The central government on 7 September sought public feedback on draft guidelines aimed at prohibiting “dark patterns” by digital business operators.
The guidelines prohibit about 10 dark patterns like false urgency, basket sneaking, confirm shaming, forced action, disguised advertising, subscription trap and more such “dark patterns”. The public can comment on the guidelines uploaded on the Union Consumer Affairs Ministry’s website till October 5.
It is worth noting that the ministry on 28 June 2023 formed a 17 member taskforce in identification and regulation of dark patterns. These guidelines were finalised after an elaborate discussion with representatives of Amazon, Flipkart, Google, Meta, Ola Cabs, Swiggy, Zomato, Ship Rocket, Go-MMT, and Nasscom, who were members of the Task Force.
According to the consumers affairs ministry, 5 meetings of the members of the Task Force were held, wherein inputs for draft policy were taken from all the members of the Task Force.The Task Force submitted the draft guidelines to ministry last month.
A letter was also sent out by the Department of Consumer Affairs (DCA) on June 28 to major online platforms in India asking them to desist from using dark patterns.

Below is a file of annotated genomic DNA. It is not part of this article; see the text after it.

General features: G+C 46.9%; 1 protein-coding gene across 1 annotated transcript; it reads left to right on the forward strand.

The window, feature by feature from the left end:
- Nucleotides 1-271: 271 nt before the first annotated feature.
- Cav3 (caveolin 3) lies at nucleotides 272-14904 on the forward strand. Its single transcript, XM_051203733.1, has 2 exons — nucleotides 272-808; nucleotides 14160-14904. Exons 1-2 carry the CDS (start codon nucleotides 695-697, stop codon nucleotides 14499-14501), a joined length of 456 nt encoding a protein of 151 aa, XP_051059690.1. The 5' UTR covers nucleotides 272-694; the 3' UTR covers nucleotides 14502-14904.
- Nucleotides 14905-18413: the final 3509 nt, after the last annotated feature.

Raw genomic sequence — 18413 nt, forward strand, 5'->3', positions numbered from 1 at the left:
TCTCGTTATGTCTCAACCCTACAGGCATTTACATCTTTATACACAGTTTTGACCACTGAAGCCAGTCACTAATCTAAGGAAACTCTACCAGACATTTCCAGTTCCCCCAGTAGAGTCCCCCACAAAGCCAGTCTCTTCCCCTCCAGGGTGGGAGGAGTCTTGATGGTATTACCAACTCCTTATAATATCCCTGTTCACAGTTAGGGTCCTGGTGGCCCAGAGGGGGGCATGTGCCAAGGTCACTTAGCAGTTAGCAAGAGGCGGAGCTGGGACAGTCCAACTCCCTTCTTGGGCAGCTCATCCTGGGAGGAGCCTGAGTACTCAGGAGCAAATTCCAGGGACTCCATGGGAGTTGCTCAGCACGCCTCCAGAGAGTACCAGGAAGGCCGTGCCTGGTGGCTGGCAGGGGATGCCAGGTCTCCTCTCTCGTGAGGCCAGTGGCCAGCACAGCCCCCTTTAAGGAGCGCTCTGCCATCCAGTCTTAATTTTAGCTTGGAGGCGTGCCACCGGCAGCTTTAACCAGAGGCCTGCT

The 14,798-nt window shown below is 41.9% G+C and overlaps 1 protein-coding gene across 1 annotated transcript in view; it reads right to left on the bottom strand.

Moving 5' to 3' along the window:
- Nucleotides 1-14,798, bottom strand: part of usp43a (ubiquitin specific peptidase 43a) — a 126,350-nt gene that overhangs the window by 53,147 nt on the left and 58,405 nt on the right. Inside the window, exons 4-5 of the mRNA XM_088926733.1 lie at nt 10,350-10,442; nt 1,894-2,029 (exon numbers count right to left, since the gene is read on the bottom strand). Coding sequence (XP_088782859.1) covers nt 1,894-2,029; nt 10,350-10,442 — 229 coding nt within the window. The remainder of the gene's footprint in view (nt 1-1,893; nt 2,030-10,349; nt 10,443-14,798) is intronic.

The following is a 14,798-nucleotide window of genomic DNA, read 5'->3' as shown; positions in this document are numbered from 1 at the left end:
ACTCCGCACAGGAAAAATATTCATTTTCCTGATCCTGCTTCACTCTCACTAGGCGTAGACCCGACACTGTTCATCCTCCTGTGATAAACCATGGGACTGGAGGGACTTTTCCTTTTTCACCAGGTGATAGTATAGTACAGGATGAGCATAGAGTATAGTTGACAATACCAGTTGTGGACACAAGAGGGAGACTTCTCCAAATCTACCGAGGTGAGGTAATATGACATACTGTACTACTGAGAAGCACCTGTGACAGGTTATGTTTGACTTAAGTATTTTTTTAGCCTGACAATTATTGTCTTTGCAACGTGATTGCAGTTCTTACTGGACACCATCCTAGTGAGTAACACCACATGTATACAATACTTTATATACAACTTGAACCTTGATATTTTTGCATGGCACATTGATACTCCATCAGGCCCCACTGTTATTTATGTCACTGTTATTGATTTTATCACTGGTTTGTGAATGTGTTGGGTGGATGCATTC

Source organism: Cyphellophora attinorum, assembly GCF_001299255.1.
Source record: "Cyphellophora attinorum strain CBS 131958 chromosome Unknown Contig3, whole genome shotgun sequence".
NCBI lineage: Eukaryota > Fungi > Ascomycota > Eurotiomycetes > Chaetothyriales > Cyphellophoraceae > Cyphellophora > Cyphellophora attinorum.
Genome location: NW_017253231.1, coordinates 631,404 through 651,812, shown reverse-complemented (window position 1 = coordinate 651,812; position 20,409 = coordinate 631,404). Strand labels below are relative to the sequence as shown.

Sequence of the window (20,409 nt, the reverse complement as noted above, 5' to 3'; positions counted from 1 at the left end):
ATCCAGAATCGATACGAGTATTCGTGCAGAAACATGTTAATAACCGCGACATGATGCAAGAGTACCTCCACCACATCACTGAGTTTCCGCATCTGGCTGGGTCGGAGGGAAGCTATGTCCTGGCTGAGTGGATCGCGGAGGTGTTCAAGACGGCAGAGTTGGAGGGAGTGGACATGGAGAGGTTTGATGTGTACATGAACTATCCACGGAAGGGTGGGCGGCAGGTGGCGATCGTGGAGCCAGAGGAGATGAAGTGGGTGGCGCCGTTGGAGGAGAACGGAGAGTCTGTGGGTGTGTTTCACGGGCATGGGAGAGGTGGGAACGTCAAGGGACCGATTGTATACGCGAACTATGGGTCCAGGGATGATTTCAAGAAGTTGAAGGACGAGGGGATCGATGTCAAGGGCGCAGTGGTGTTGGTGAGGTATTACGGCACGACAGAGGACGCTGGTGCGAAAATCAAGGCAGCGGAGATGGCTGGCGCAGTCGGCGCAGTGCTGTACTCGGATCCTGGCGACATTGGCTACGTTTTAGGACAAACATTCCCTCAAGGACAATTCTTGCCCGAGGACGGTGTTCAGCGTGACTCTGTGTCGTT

Disguised advertisement is defined as a practice of posing, masking advertisements as other types of content such as user generated content or new articles or false advertisements. False Urgency means falsely stating or implying the sense of urgency or scarcity so as to mislead a user into making an immediate purchase or take an immediate action, which may lead to a purchase. Diguised advertising and False Urgency are common in the real money gaming sector.
Dark patterns are a common phenomenon of many apps and websites. The EU’s Consumer Protection Cooperation Network, recently conducted a survey of 399 retail websites and apps for dark patterns, and found that nearly 4 out of every 10 retail websites rely on manipulative practices to exploit consumers’ vulnerabilities or trick them.